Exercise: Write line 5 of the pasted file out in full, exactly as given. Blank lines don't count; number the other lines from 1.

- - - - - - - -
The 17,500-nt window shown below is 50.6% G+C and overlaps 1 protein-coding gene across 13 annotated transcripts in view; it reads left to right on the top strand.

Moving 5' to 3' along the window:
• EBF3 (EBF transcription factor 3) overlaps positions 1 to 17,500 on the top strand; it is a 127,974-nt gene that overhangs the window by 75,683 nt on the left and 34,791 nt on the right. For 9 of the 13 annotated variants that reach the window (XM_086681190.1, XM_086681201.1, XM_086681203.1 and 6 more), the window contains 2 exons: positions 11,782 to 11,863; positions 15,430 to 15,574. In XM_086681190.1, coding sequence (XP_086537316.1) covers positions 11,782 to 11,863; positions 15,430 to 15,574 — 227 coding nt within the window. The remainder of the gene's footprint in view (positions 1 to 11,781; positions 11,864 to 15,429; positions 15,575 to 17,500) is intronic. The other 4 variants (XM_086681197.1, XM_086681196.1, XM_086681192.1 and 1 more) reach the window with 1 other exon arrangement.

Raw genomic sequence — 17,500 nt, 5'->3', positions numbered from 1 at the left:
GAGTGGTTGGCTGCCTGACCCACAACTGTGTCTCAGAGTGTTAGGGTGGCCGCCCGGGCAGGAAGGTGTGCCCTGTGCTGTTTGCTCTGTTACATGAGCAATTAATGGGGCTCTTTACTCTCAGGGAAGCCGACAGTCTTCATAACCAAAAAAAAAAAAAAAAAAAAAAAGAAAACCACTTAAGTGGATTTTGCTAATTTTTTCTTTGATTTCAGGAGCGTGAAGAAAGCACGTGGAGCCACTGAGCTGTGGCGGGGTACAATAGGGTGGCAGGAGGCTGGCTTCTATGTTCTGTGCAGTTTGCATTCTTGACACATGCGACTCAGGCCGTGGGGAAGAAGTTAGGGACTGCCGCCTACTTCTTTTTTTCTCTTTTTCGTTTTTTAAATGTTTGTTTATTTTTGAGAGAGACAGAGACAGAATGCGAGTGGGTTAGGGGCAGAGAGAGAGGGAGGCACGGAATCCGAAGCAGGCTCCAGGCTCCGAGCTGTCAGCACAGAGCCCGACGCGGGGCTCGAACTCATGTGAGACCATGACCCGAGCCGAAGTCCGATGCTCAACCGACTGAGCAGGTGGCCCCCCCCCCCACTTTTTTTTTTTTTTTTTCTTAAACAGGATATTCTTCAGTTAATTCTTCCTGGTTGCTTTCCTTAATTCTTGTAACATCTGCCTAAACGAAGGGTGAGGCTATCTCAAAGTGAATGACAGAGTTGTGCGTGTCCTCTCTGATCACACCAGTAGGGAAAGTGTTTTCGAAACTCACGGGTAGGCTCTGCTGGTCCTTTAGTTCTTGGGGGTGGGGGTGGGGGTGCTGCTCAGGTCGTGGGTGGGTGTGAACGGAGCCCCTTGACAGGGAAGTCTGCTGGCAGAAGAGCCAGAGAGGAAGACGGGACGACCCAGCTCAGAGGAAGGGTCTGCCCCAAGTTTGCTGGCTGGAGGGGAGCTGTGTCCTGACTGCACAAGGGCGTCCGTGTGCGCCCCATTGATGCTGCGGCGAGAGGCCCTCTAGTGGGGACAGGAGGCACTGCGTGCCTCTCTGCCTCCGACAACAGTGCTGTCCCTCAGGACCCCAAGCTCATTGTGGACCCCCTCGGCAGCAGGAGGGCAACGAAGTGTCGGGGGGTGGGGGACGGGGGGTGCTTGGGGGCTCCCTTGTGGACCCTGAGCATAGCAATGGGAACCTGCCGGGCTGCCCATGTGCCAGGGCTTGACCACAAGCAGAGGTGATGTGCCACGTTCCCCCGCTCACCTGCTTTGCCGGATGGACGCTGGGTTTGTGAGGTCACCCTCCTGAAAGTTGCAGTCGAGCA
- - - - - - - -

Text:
GAGTGGTTGGCTGCCTGACCCACAACTGTGTCTCAGAGTGTTAGGGTGGCCGCCCGGGCAGGAAGGTGTGCCCTGTGCTGTTTGCTCTGTTACATGAGCAATTAATGGGGCTCTTTACTCTCAGGGAAGCCGACAGTCTTCATAACCAAAAAAAAAAAAAAAAAAAAAAAGAAAACCACTTAAGTGGATTTTGCTAATTTTTTCTTTGATTTCAGGAGCGTGAAGAAAGCACGTGGAGCCACTGAGCTGTGGCGGGGTACAATAGGGTGGCAGGAGGCTGGCTTCTATGTTCTGTGCAGTTTGCATTCTTGACACATGCGACTCAGGCCGTGGGGAAGAAGTTAGGGACTGCCGCCTACTTCTTTTTTTCTCTTTTTCGTTTTTTAAATGTTTGTTTATTTTTGAGAGAGACAGAGACAGAATGCGAGTGGGTTAGGGGCAGAGAGAGAGGGAGGCACGGAATCCGAAGCAGGCTCCAGGCTCCGAGCTGTCAGCACAGAGCCCGACGCGGGGCTCGAACTCATGTGAGACCATGACCCGAGCCGAAGTCCGATGCTCAACCGACTGAGCAGGTGGCCCCCCCCCCCACTTTTTTTTTTTTTTTTTCTTAAACAGGATATTCTTCAGTTAATTCTTCCTGGTTGCTTTCCTTAATTCTTGTAACATCTGCCTAAACGAAGGGTGAGGCTATCTCAAAGTGAATGACAGAGTTGTGCGTGTCCTCTCTGATCACACCAGTAGGGAAAGTGTTTTCGAAACTCACGGGTAGGCTCTGCTGGTCCTTTAGTTCTTGGGGGTGGGGGTGGGGGTGCTGCTCAGGTCGTGGGTGGGTGTGAACGGAGCCCCTTGACAGGGAAGTCTGCTGGCAGAAGAGCCAGAGAGGAAGACGGGACGACCCAGCTCAGAGGAAGGGTCTGCCCCAAGTTTGCTGGCTGGAGGGGAGCTGTGTCCTGACTGCACAAGGGCGTCCGTGTGCGCCCCATTGATGCTGCGGCGAGAGGCCCTCTAGTGGGGACAGGAGGCACTGCGTGCCTCTCTGCCTCCGACAACAGTGCTGTCCCTCAGGACCCCAAGCTCATTGTGGACCCCCTCGGCAGCAGGAGGGCAACGAAGTGTCGGGGGGTGGGGGACGGGGGGTGCTTGGGGGCTCCCTTGTGGACCCTGAGCATAGCAATGGGAACCTGCCGGGCTGCCCATGTGCCAGGGCTTGACCACAAGCAGAGGTGATGTGCCACGTTCCCCCGCTCACCTGCTTTGCCGGATGGACGCTGGGTTTGTGAGGTCACCCTCCTGAAAGTTGCAGTCGAGCA